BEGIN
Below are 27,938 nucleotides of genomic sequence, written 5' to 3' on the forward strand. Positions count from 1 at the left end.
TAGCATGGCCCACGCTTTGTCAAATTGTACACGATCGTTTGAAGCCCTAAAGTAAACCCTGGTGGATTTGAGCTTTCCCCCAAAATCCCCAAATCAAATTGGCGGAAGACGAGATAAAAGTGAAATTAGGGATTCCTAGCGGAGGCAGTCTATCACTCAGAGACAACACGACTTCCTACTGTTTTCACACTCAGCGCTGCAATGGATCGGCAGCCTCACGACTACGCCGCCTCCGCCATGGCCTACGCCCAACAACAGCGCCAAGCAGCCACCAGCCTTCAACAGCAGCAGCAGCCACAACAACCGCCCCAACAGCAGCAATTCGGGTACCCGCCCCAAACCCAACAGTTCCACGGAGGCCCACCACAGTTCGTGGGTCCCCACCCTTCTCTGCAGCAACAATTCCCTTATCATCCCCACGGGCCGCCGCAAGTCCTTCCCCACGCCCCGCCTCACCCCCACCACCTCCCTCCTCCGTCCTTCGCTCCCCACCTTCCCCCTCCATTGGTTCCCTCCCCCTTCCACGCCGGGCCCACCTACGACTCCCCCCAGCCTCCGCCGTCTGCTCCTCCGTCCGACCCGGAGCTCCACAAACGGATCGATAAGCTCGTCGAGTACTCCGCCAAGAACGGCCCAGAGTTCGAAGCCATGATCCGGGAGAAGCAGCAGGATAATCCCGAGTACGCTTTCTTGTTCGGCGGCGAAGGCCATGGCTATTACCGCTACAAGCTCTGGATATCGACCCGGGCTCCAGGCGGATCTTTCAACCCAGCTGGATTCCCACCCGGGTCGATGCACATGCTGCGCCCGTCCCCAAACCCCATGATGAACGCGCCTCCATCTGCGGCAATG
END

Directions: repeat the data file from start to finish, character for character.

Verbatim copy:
Below are 27,938 nucleotides of genomic sequence, written 5' to 3' on the forward strand. Positions count from 1 at the left end.
TAGCATGGCCCACGCTTTGTCAAATTGTACACGATCGTTTGAAGCCCTAAAGTAAACCCTGGTGGATTTGAGCTTTCCCCCAAAATCCCCAAATCAAATTGGCGGAAGACGAGATAAAAGTGAAATTAGGGATTCCTAGCGGAGGCAGTCTATCACTCAGAGACAACACGACTTCCTACTGTTTTCACACTCAGCGCTGCAATGGATCGGCAGCCTCACGACTACGCCGCCTCCGCCATGGCCTACGCCCAACAACAGCGCCAAGCAGCCACCAGCCTTCAACAGCAGCAGCAGCCACAACAACCGCCCCAACAGCAGCAATTCGGGTACCCGCCCCAAACCCAACAGTTCCACGGAGGCCCACCACAGTTCGTGGGTCCCCACCCTTCTCTGCAGCAACAATTCCCTTATCATCCCCACGGGCCGCCGCAAGTCCTTCCCCACGCCCCGCCTCACCCCCACCACCTCCCTCCTCCGTCCTTCGCTCCCCACCTTCCCCCTCCATTGGTTCCCTCCCCCTTCCACGCCGGGCCCACCTACGACTCCCCCCAGCCTCCGCCGTCTGCTCCTCCGTCCGACCCGGAGCTCCACAAACGGATCGATAAGCTCGTCGAGTACTCCGCCAAGAACGGCCCAGAGTTCGAAGCCATGATCCGGGAGAAGCAGCAGGATAATCCCGAGTACGCTTTCTTGTTCGGCGGCGAAGGCCATGGCTATTACCGCTACAAGCTCTGGATATCGACCCGGGCTCCAGGCGGATCTTTCAACCCAGCTGGATTCCCACCCGGGTCGATGCACATGCTGCGCCCGTCCCCAAACCCCATGATGAACGCGCCTCCATCTGCGGCAATG